[00:11:49] And I think that sometimes there can be like an adversarial, like nature between research and product where it’s , we’re telling people that their ideas are good or bad and , you know, [00:12:00] it can be, it can be tough like that. I think that tension is good. I think that there’s checks and balances there, but.

[00:12:05]when it came to , what should we build next year? It felt like we should feel really confident in that. Like, when we say like, why we did this over that, like, we should have a better, we should have a really good data-driven reason. I guess there’s a theme there. but we, what I did is my team and I would work together and.

[00:12:22] We kind of, again, surveyed, creators, asking them, you know, one of the top things that we should improve, versus the top new things that you’d like to see. So that was, I think, another kind of big decision point that wasn’t really that clear in terms of. You know, it’s, it’s obviously exciting to work on new features, new product areas, but oftentimes like your users are like, yeah, like the new stuff is great, but like this thing that I use every single day, it still sucks.

[00:12:51] Can you please make that better before you do anything else? and.  that’s, that’s kind of, we wanted to make sure that we could capture that. I think that was a, that was a concern of ours that, you know, we’re, we’re [00:13:00] missing out on, you know, existing experiences that, that could really be improved on for creators.

[00:13:05] So, That’s , so we, we kind of got the, like a broad universe of possible ideas from YouTube creators. We collated that into a subset of existing things to improve new things, versus new things to build, and. If I can get slightly method nerdy, on like how we did this, we, we use like these, a particular survey question, a constant, some type of question where we’re basically like here’s a hundred points allocate these hundred points based on which idea, which thing would be most valuable to you, as a, as a creator across those different categories.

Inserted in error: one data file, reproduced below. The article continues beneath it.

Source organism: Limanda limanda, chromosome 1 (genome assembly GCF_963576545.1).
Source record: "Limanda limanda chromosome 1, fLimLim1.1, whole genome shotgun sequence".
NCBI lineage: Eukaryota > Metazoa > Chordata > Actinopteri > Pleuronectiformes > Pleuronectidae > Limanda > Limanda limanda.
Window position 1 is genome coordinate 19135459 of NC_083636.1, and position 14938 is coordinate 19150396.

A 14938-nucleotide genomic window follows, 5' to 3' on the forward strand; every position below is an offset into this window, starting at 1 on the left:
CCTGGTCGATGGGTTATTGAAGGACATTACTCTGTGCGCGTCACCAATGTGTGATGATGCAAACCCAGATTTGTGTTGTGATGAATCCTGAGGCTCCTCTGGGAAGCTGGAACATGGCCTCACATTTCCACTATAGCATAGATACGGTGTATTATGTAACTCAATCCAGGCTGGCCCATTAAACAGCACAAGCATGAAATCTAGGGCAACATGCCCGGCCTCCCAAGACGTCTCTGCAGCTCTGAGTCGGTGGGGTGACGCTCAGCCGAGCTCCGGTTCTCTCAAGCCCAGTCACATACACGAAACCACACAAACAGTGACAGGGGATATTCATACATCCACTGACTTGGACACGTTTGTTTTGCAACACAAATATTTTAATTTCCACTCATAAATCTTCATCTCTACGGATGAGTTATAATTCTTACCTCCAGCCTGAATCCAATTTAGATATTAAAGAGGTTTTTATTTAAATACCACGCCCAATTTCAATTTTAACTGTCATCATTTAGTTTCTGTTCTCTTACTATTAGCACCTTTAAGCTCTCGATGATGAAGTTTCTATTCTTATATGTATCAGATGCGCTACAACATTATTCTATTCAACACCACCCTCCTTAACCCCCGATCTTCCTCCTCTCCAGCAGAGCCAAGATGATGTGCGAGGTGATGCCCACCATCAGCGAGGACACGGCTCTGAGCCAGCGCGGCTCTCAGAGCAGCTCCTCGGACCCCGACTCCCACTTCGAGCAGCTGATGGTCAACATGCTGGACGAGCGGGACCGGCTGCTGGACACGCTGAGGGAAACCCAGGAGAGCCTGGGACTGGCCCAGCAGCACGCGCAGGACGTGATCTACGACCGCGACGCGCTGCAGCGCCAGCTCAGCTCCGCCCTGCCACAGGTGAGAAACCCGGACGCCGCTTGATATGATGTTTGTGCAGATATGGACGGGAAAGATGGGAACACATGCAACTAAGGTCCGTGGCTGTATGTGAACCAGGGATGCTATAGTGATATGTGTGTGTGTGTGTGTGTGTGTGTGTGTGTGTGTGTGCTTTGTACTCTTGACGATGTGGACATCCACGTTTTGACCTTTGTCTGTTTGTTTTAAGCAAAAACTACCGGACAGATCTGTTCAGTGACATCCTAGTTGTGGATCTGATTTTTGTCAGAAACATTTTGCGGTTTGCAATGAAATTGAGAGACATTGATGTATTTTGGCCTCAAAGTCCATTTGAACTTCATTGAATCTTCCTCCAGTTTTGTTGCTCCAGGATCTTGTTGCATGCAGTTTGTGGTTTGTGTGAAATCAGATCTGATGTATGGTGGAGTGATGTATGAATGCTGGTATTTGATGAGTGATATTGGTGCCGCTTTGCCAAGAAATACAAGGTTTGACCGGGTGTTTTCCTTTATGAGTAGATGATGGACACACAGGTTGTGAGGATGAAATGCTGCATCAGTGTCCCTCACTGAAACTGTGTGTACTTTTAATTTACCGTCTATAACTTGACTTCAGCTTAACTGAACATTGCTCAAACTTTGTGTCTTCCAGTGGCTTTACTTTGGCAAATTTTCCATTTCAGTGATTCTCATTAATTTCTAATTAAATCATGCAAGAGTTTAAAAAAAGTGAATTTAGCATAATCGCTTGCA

[00:13:38] And, obviously there’s some flaws. .  the ideas are only as good as the like question string that we’ve written. but you know, it really helped us. Get a better sense of what was most. Most valuable, not only like in a stock rug sense, but like the level of magnitude. So we can say like, actually this feature is five times more, more valuable to creators than this other feature.

[00:13:59] So we have a [00:14:00] much better reason for doing this, you know, to pursue this next year, rather than this idea. And, and oftentimes it’s like we say that we’re going to do five, which really means that we’re going to do three. And then at the end of the day, we ended up doing like two. so it’s really helpful to know.

[00:14:15] at the, at the beginning of the year, that those two that really actually are going to happen are well aligned with like, you know, what are the things that creators really are our users really want to see improved on and what are the new things that are going to deliver value. And so that we don’t end up at the end of the year, kind of like going whittling down through that process.